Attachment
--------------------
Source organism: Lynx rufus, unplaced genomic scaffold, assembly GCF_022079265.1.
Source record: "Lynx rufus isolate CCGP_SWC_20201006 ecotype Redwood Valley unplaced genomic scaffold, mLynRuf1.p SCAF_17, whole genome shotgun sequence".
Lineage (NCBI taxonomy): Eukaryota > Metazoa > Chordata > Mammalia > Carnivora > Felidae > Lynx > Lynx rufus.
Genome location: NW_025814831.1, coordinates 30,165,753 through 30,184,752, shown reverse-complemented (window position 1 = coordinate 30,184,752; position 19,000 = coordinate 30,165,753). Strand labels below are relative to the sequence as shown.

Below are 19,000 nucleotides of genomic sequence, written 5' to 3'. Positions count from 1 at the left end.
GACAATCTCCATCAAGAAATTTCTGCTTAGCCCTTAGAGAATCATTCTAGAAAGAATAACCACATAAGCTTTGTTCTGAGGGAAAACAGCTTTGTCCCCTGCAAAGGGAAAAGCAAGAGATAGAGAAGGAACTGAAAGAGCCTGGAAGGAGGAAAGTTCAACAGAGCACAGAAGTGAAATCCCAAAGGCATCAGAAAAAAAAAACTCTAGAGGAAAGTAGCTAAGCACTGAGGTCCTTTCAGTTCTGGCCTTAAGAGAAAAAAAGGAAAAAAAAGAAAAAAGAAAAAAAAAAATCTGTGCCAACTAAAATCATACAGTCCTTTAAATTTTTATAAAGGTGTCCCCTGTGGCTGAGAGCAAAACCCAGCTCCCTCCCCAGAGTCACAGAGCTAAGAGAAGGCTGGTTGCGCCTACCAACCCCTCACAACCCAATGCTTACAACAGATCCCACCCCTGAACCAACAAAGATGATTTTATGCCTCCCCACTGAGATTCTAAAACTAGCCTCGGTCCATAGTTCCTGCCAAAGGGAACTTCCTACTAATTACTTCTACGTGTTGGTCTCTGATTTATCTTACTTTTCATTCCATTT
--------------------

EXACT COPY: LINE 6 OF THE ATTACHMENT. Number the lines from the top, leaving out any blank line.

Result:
GACAATCTCCATCAAGAAATTTCTGCTTAGCCCTTAGAGAATCATTCTAGAAAGAATAACCACATAAGCTTTGTTCTGAGGGAAAACAGCTTTGTCCCCTGCAAAGGGAAAAGCAAGAGATAGAGAAGGAACTGAAAGAGCCTGGAAGGAGGAAAGTTCAACAGAGCACAGAAGTGAAATCCCAAAGGCATCAGAAAAAAAAAACTCTAGAGGAAAGTAGCTAAGCACTGAGGTCCTTTCAGTTCTGGCCTTAAGAGAAAAAAAGGAAAAAAAAGAAAAAAGAAAAAAAAAAATCTGTGCCAACTAAAATCATACAGTCCTTTAAATTTTTATAAAGGTGTCCCCTGTGGCTGAGAGCAAAACCCAGCTCCCTCCCCAGAGTCACAGAGCTAAGAGAAGGCTGGTTGCGCCTACCAACCCCTCACAACCCAATGCTTACAACAGATCCCACCCCTGAACCAACAAAGATGATTTTATGCCTCCCCACTGAGATTCTAAAACTAGCCTCGGTCCATAGTTCCTGCCAAAGGGAACTTCCTACTAATTACTTCTACGTGTTGGTCTCTGATTTATCTTACTTTTCATTCCATTT